Wednesday, February 22, 2023

Down Syndrome: Nothing Down About It!

For me this child is a grace; she is my joy. She helps me to look beyond all the failures and honors, and always to look higher. God has given her to us and we must take responsibility for her, wherever she is and whatever she will become. Without Anne, I could have never perhaps done what I did. She gave me the heart and the inspiration. --Charles De Gaulle, the WW2 French general and president whose youngest child had Down syndrome)

Sara teaching me how to braid a napkin first before I could braid the bread. She has her own bread business--the best bread you could ever imagine.

 As a child, I lived across the street from Joey, a young man with Down syndrome. Since I was quite young, I noticed he went on a different school bus than I did, but he was thoughtful and laughed a lot. He always tried to help everyone in the neighborhood, like bringing in groceries or moving furniture. Often, he would seem to appear when we needed help in the yard or someone just needed a smile. I could not always understand his words, but I remember I wanted to. My child brain was saying, "Who is this person who is so kind and free of the concerns of everyone else around him?" More than anything, he was happy and constantly smiling.  He was everyone's friend. We all loved Joey.

Later, when I was in high school, I volunteered at a school for children with special needs because I wanted to know others like Joey. The headteacher told me I was too lenient and not rigid enough with the students--that I let them get away with too much. She said, "They have you wrapped around their finger." But I did not give up on my childhood intrigue with people with Down syndrome. They have magically kept appearing in my life. Perhaps, it is because I was the one who needed to learn about what love means, as Charles De Gaulle did. I know having a child with autism has made my family's life better. We always say, "There is a special window for us that we can see through when we meet people."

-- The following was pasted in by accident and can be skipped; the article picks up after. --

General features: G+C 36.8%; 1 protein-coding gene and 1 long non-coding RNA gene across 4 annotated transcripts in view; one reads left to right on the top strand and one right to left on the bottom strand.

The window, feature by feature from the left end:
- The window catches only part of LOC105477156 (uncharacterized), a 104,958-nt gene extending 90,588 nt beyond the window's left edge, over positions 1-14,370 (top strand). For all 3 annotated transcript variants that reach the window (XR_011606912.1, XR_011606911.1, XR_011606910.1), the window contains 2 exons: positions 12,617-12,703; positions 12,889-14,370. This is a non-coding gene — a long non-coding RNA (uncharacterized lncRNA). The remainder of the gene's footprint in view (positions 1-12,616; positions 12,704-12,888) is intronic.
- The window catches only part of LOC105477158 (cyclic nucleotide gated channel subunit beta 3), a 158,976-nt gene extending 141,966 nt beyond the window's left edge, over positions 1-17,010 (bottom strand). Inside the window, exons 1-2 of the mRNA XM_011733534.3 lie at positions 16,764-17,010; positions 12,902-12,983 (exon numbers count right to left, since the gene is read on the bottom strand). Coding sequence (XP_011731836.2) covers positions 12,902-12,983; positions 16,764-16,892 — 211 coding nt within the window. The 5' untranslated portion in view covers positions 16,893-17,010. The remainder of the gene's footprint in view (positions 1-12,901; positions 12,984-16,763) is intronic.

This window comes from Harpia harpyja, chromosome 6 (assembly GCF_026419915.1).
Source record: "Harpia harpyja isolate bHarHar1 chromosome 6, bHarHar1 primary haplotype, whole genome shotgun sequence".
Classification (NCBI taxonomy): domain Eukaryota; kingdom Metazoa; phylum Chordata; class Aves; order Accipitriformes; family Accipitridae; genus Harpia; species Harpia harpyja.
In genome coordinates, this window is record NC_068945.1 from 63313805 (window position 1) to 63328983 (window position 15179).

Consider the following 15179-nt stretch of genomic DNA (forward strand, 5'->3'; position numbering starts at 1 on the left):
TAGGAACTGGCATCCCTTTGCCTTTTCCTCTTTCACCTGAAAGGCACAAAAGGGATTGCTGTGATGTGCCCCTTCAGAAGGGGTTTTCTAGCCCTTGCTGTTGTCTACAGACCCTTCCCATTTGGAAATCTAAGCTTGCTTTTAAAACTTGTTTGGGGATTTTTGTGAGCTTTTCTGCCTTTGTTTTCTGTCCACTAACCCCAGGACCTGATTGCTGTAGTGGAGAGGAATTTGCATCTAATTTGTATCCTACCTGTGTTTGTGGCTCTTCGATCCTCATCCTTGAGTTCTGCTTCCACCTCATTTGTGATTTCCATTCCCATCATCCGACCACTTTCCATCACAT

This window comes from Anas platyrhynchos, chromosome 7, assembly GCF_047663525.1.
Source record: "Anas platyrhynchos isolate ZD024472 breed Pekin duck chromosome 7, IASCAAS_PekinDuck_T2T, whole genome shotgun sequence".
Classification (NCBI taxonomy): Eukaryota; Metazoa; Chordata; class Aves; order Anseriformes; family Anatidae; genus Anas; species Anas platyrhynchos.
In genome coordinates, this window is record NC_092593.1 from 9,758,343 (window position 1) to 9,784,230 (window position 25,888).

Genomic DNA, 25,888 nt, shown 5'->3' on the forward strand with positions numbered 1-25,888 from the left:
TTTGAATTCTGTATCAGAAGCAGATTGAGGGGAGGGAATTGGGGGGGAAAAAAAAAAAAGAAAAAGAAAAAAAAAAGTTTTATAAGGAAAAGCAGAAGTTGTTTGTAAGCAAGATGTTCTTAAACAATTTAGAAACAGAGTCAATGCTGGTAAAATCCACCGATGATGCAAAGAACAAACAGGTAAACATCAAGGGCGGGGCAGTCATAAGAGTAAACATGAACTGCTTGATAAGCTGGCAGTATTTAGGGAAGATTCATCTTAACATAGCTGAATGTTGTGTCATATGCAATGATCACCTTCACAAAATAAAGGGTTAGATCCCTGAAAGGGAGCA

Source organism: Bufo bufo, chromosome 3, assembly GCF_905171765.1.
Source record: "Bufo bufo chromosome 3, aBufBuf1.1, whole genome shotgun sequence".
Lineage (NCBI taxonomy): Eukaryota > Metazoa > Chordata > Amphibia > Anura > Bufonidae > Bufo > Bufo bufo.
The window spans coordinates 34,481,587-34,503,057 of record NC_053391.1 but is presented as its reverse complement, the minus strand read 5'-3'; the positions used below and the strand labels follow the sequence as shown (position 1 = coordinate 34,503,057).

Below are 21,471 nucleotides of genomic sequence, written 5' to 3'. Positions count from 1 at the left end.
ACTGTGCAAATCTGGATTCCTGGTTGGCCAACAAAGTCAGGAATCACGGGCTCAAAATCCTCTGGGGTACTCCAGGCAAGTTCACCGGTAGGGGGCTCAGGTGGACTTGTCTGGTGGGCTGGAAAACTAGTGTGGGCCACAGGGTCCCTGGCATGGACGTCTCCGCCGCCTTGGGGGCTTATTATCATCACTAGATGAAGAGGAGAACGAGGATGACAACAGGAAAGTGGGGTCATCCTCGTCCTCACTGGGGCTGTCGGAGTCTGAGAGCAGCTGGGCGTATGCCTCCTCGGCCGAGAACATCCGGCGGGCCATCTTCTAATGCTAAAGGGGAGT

Since I have lived in eight countries now (and China twice), I have met and been friends with many Down syndrome people from other cultures, but the one I have known the best is a young 29-year-old woman named Sara who has a bakery business and serves food at a school cafeteria. She is resolutely independent and wickedly funny. Last summer, I asked her to be a leader at a Girls' Ranch I direct when we had our first Down syndrome camper. She elevated the camp to a higher level of fun, humor, and love. I can honestly say that all of the other typical campers embraced and loved her.  Several said, "I have always been separated from the special needs kids. They always were in another classroom. Now I will reach out more when I see them because I know I can be friends with them."